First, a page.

Guide to Semi-Formal

I think we’ve all received an invitation that included a dress code and we honestly didn’t know what it meant. The rules for these seem so fluid, but at times they really aren’t, which makes the whole issue more stressful. Some are easy – the ultra formal white tie and formal black tie  have pretty clear rules – but the more common ones are generally more confusing.

This post is inspired by an event I’ve been planning for work that is “semi-formal,” which in my area could mean really anything. The western US is, generally speaking, a pretty casual place, so I did some research.

Searching for semi-formal menswear is basically like typing “clothes” into google. And all of the more specific rules I did find varied from site to site, so here is my synthesis of what you should wear to a semi-formal event.

Evening Events (after 6 pm)

evening semi formal

Do not wear a tux – that is black tie or formal – but you should wear a dark jacket. I would also lean toward dark slacks or a full suit. A tie is probably advisable, although it can be colorful or patterned. Shirts can also maybe be colored, but I would avoid anything too wild.

Be sure to take into account the type of event. Weddings should probably be more formal, whereas cocktail parties allow for a little more play.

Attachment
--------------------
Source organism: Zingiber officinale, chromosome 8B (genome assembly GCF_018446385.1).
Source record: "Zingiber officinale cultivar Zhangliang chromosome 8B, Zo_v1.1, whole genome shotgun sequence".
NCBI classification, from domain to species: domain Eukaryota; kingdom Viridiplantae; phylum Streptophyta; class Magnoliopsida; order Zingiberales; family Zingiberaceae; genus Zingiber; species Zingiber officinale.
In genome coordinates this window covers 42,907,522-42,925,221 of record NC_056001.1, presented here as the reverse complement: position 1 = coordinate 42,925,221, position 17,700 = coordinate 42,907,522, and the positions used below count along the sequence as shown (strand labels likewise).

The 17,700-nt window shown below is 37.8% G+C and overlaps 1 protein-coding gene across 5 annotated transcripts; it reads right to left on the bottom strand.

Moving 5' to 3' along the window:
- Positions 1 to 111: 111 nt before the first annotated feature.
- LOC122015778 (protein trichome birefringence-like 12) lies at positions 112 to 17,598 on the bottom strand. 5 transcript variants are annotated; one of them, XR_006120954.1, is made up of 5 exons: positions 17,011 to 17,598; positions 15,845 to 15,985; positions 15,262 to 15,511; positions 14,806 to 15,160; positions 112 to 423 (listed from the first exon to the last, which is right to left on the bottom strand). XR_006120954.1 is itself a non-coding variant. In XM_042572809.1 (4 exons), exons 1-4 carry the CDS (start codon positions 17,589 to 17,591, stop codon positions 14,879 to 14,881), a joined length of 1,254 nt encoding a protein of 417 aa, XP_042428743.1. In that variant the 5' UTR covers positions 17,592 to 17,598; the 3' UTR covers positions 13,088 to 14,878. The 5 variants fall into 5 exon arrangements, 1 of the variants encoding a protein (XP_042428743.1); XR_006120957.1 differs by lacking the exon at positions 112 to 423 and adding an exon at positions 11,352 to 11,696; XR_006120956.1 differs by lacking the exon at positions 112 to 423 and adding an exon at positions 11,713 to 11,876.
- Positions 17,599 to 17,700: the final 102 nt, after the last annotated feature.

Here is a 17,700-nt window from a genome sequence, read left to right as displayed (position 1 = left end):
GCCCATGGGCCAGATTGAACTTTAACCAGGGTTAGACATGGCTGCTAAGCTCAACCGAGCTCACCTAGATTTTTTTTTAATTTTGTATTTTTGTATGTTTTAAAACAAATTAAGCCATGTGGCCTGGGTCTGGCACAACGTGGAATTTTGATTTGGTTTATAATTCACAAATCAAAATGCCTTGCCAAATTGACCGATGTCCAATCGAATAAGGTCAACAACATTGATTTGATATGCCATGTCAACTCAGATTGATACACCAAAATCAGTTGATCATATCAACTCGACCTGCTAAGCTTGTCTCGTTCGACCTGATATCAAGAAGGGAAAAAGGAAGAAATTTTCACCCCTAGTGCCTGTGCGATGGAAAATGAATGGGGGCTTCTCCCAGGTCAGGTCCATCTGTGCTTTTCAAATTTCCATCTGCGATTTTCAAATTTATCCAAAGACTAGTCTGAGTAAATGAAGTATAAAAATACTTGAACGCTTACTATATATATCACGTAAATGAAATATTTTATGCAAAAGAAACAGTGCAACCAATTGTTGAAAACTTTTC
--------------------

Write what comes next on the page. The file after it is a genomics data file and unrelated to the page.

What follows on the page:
Day Events (before 6 pm)

day semi formal

Day events have the same basic rules, although suits do not need to be dark. In fact, it is probably more appropriate to go with khaki/tan or grey (even navy is better than black for a day event). By their nature, day events tend to be a little more casual, so you could forgo the tie or play with colors, but again read the event.

An outdoor wedding is going to be more casual than an indoor, especially during the day. A garden party is usually more casual than a cocktail party (unless the former is with the queen).

In more casual places, like my hometown, you could probably really tone it down and no one would bat an eye, but here I defer to Oscar Wilde’s immortal words “You can never be overdressed or over-educated.”

Oscar Wilde on fashion

And if you are going to trust any author about fashion, let it be Mr. Wilde.

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